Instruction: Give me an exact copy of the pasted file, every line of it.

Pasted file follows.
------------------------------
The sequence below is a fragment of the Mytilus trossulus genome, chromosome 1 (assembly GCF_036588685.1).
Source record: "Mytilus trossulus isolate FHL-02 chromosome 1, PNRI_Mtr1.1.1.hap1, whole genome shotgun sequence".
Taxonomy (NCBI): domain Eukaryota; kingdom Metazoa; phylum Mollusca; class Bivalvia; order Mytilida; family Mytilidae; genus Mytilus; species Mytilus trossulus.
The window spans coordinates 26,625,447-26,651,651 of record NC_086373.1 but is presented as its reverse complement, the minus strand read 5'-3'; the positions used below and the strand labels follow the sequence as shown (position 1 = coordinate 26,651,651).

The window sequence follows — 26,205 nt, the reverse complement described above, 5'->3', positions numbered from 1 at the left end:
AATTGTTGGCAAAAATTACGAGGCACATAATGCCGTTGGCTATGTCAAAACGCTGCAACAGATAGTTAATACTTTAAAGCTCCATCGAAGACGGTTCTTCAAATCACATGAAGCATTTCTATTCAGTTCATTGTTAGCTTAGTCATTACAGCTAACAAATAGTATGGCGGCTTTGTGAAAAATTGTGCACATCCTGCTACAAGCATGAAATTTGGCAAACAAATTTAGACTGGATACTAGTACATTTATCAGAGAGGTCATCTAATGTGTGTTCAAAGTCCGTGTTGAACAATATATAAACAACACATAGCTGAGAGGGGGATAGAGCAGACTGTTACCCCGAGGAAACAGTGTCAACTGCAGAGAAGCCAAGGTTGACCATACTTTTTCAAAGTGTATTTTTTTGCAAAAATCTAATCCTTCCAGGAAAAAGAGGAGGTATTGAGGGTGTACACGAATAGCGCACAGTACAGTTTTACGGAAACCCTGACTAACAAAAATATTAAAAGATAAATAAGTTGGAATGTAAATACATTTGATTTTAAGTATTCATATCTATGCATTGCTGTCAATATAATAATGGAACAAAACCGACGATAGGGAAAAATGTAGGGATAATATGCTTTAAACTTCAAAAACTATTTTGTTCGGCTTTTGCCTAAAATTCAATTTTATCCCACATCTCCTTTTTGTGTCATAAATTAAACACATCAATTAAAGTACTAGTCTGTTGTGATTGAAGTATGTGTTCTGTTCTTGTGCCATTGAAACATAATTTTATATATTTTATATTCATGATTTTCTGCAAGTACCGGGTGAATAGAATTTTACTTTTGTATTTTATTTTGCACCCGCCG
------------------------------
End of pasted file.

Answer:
The sequence below is a fragment of the Mytilus trossulus genome, chromosome 1 (assembly GCF_036588685.1).
Source record: "Mytilus trossulus isolate FHL-02 chromosome 1, PNRI_Mtr1.1.1.hap1, whole genome shotgun sequence".
Taxonomy (NCBI): domain Eukaryota; kingdom Metazoa; phylum Mollusca; class Bivalvia; order Mytilida; family Mytilidae; genus Mytilus; species Mytilus trossulus.
The window spans coordinates 26,625,447-26,651,651 of record NC_086373.1 but is presented as its reverse complement, the minus strand read 5'-3'; the positions used below and the strand labels follow the sequence as shown (position 1 = coordinate 26,651,651).

The window sequence follows — 26,205 nt, the reverse complement described above, 5'->3', positions numbered from 1 at the left end:
AATTGTTGGCAAAAATTACGAGGCACATAATGCCGTTGGCTATGTCAAAACGCTGCAACAGATAGTTAATACTTTAAAGCTCCATCGAAGACGGTTCTTCAAATCACATGAAGCATTTCTATTCAGTTCATTGTTAGCTTAGTCATTACAGCTAACAAATAGTATGGCGGCTTTGTGAAAAATTGTGCACATCCTGCTACAAGCATGAAATTTGGCAAACAAATTTAGACTGGATACTAGTACATTTATCAGAGAGGTCATCTAATGTGTGTTCAAAGTCCGTGTTGAACAATATATAAACAACACATAGCTGAGAGGGGGATAGAGCAGACTGTTACCCCGAGGAAACAGTGTCAACTGCAGAGAAGCCAAGGTTGACCATACTTTTTCAAAGTGTATTTTTTTGCAAAAATCTAATCCTTCCAGGAAAAAGAGGAGGTATTGAGGGTGTACACGAATAGCGCACAGTACAGTTTTACGGAAACCCTGACTAACAAAAATATTAAAAGATAAATAAGTTGGAATGTAAATACATTTGATTTTAAGTATTCATATCTATGCATTGCTGTCAATATAATAATGGAACAAAACCGACGATAGGGAAAAATGTAGGGATAATATGCTTTAAACTTCAAAAACTATTTTGTTCGGCTTTTGCCTAAAATTCAATTTTATCCCACATCTCCTTTTTGTGTCATAAATTAAACACATCAATTAAAGTACTAGTCTGTTGTGATTGAAGTATGTGTTCTGTTCTTGTGCCATTGAAACATAATTTTATATATTTTATATTCATGATTTTCTGCAAGTACCGGGTGAATAGAATTTTACTTTTGTATTTTATTTTGCACCCGCCG